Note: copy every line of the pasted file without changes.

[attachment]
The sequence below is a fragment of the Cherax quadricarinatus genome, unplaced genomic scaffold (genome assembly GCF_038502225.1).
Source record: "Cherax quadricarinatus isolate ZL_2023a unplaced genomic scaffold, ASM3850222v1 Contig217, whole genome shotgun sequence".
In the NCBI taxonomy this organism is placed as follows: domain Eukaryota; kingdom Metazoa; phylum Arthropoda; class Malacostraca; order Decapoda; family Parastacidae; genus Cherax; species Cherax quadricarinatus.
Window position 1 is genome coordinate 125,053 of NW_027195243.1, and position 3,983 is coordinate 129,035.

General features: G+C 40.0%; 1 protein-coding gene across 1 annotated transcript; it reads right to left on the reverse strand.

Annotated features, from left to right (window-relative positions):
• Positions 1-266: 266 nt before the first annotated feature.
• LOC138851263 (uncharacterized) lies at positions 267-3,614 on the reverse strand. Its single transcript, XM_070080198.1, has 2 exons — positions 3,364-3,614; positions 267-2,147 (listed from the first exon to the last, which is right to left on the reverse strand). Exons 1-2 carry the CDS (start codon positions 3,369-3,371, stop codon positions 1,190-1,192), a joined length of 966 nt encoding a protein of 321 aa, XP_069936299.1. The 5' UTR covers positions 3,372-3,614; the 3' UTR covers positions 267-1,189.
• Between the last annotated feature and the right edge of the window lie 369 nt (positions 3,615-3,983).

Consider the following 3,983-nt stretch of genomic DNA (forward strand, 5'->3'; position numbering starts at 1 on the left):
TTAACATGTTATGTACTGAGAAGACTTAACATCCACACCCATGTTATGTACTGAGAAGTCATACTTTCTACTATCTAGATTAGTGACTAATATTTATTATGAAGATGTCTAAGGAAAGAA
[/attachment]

The sequence below is a fragment of the Cherax quadricarinatus genome, unplaced genomic scaffold (genome assembly GCF_038502225.1).
Source record: "Cherax quadricarinatus isolate ZL_2023a unplaced genomic scaffold, ASM3850222v1 Contig217, whole genome shotgun sequence".
In the NCBI taxonomy this organism is placed as follows: domain Eukaryota; kingdom Metazoa; phylum Arthropoda; class Malacostraca; order Decapoda; family Parastacidae; genus Cherax; species Cherax quadricarinatus.
Window position 1 is genome coordinate 125,053 of NW_027195243.1, and position 3,983 is coordinate 129,035.

General features: G+C 40.0%; 1 protein-coding gene across 1 annotated transcript; it reads right to left on the reverse strand.

Annotated features, from left to right (window-relative positions):
• Positions 1-266: 266 nt before the first annotated feature.
• LOC138851263 (uncharacterized) lies at positions 267-3,614 on the reverse strand. Its single transcript, XM_070080198.1, has 2 exons — positions 3,364-3,614; positions 267-2,147 (listed from the first exon to the last, which is right to left on the reverse strand). Exons 1-2 carry the CDS (start codon positions 3,369-3,371, stop codon positions 1,190-1,192), a joined length of 966 nt encoding a protein of 321 aa, XP_069936299.1. The 5' UTR covers positions 3,372-3,614; the 3' UTR covers positions 267-1,189.
• Between the last annotated feature and the right edge of the window lie 369 nt (positions 3,615-3,983).

Consider the following 3,983-nt stretch of genomic DNA (forward strand, 5'->3'; position numbering starts at 1 on the left):
TTAACATGTTATGTACTGAGAAGACTTAACATCCACACCCATGTTATGTACTGAGAAGTCATACTTTCTACTATCTAGATTAGTGACTAATATTTATTATGAAGATGTCTAAGGAAAGAA